May 24, 2013
Many lessons from BA teachers
The complex negotiations between the Buenos Aires provincial government and teacher unions involve rather more than another pay dispute or even the future of education — it is potentially decisive for Argentine federalism and 2015 election strategy alike (not to mention this October’s midterm voting). While some unions are claiming a salary increase of up to 60 percent (the nationwide demand is 30 percent, with the central government offering 17), Buenos Aires Governor Daniel Scioli’s ministers state that the province cannot fund more than six percent and there seems no reason to disbelieve them — the Greater Buenos Aires Reparation Fund of 650 million pesos (introduced in 1996 to compensate the province for only receiving half the federal revenue-sharing funds it pays in and frozen at that sum since then) barely suffices to grant a one percent wage increase to a provincial payroll of over half a million. We have already seen a midyear bonus crisis in Buenos Aires province last year and with the national government hogging 76 percent of federal revenue-sharing funds, it can safely be assumed that these crises of an underfunded province will be chronic — will the reactions to these crises be spasmodic or will the basic problems of revenue-sharing be tackled at root?
And here politics rears its ugly head. Last year’s midyear bonus crisis — when Scioli was left to stew in his own juice for a while before being finally bailed out — fully revealed the ambivalence of President Cristina Fernández de Kirchner’s attitude towards a potential 2015 presidential rival and this situation has not really changed in any way. On the one hand, all demolition jobs against Scioli (such as Vice-President Amado Boudou’s recent “cowardice” onslaught) bolster presidential supremacy but on the other hand, Victory Front votes from any source (even Scioli or the equally popular and equally suspect Tigre Mayor Sergio Massa) add critical mass towards CFK having any chance of a third term at all via a constitutional reform — a political dilemma yet to be resolved.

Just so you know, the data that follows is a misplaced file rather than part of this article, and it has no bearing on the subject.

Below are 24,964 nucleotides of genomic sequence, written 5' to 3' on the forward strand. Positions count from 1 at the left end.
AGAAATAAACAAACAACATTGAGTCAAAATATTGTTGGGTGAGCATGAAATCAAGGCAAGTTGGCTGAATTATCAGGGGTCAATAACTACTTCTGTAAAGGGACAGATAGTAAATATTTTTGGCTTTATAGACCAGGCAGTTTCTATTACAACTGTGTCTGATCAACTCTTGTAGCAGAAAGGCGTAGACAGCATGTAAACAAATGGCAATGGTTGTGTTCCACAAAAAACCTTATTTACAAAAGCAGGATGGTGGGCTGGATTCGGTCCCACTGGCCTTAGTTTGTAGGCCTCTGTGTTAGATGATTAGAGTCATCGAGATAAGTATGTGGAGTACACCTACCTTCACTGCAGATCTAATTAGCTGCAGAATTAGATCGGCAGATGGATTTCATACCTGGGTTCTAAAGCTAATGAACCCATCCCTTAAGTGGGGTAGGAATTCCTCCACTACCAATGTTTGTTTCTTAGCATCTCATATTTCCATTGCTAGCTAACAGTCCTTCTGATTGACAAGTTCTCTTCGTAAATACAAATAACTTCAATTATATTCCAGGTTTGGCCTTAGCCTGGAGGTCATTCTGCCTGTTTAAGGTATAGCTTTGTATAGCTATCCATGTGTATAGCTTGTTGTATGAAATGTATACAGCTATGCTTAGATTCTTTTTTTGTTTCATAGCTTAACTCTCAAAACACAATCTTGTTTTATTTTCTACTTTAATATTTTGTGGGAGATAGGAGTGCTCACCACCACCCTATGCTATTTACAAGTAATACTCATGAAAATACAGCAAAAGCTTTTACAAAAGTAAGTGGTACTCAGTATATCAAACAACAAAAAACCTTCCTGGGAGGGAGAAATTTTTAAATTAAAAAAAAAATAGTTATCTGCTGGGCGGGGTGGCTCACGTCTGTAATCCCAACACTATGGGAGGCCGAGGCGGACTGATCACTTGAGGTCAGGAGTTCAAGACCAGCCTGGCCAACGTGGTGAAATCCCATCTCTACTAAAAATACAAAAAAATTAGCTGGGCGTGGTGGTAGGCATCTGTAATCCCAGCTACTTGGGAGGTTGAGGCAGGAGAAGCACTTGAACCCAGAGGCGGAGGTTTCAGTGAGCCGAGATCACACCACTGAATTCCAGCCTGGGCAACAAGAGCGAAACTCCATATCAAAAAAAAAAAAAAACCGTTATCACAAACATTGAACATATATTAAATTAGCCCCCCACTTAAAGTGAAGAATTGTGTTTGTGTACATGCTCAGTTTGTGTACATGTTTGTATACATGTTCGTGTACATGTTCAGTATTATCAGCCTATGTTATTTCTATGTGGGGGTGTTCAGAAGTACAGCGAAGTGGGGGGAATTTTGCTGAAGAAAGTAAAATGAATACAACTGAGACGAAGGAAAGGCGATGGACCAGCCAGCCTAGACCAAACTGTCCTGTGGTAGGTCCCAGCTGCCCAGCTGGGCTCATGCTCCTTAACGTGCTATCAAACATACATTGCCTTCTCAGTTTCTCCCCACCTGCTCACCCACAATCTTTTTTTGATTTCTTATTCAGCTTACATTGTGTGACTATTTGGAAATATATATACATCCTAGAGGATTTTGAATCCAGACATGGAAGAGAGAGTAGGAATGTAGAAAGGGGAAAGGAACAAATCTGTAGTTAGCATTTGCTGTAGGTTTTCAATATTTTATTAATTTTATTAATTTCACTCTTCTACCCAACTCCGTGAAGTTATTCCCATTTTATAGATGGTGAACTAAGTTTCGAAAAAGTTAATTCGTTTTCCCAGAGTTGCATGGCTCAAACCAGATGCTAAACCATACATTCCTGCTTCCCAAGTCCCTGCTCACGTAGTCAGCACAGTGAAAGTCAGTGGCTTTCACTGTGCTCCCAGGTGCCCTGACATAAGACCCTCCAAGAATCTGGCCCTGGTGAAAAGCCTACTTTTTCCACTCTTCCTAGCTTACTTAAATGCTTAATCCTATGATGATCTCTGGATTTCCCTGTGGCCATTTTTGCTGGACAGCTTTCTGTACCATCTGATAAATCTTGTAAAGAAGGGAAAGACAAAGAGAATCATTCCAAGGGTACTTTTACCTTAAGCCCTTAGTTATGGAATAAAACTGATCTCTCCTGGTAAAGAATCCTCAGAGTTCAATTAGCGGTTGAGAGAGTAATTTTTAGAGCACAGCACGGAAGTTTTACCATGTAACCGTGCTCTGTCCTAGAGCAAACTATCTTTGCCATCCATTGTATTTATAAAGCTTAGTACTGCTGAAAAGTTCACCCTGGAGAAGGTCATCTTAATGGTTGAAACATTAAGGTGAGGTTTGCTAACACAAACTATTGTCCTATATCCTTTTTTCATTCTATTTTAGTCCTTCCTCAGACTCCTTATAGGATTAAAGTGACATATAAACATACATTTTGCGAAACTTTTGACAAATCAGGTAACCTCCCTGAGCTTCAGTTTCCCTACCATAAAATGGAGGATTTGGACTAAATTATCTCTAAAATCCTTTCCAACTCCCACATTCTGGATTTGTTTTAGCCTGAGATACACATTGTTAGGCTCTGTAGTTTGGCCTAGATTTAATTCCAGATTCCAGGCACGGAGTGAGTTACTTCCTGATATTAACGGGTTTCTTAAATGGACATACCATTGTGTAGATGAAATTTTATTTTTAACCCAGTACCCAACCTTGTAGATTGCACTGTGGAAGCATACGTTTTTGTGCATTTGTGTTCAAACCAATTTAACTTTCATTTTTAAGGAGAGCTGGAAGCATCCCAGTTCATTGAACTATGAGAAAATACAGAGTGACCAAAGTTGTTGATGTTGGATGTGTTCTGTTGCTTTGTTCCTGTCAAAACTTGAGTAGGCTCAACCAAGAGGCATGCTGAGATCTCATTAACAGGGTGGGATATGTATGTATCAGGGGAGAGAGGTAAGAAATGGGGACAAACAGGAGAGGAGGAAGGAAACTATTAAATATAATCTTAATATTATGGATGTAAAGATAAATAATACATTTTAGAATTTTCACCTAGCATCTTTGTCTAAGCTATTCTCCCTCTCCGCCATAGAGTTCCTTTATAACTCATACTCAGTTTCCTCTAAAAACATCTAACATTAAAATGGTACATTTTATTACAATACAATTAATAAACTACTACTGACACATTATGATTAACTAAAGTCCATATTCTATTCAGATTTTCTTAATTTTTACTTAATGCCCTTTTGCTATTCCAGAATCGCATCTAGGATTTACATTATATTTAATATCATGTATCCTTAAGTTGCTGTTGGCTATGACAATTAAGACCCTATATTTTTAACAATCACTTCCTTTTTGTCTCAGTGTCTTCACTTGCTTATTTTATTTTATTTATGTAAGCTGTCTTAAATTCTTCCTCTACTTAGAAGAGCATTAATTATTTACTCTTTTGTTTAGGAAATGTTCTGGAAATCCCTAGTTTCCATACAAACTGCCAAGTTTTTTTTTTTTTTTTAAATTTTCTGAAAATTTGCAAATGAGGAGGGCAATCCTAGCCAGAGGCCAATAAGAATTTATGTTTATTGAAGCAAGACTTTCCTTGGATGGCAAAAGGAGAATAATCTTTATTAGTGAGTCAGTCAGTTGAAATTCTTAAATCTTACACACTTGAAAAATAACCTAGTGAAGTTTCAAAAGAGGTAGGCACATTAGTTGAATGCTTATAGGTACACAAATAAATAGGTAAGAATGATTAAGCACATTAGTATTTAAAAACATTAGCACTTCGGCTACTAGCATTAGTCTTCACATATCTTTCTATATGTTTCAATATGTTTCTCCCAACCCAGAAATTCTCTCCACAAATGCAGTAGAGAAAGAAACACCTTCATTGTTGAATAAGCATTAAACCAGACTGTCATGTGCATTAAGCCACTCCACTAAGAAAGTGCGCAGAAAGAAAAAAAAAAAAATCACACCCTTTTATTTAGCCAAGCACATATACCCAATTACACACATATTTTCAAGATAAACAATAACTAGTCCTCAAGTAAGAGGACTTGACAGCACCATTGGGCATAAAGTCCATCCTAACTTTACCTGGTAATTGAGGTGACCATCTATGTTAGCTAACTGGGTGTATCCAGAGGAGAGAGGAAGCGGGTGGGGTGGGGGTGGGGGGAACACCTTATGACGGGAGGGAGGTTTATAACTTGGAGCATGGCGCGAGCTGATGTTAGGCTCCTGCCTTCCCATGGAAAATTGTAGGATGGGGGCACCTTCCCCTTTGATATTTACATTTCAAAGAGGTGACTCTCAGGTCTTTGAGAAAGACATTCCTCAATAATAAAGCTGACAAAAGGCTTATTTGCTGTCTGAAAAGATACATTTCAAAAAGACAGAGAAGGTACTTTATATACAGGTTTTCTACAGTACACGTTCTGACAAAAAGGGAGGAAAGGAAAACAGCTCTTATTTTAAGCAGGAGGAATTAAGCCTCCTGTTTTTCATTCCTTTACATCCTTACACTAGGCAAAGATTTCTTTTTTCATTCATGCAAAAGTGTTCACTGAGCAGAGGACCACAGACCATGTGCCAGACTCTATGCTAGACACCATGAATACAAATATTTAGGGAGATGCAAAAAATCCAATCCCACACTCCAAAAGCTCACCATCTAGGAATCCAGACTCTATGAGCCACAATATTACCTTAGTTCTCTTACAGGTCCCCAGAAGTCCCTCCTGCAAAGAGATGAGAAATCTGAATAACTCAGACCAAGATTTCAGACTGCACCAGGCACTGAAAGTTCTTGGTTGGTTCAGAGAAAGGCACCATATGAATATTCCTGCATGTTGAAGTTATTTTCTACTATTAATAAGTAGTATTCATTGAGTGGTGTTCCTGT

A deeper question is whether federal revenue-sharing reform should simply entail a fairer distribution of funds or whether the decentralization two decades ago of education, health and other services should be reconsidered — whether a province should have to pay teacher salaries in the first place if the central government is sitting on three-quarters of the federal revenue-sharing funds. But perhaps broaching these questions would be too much to expect of an election year.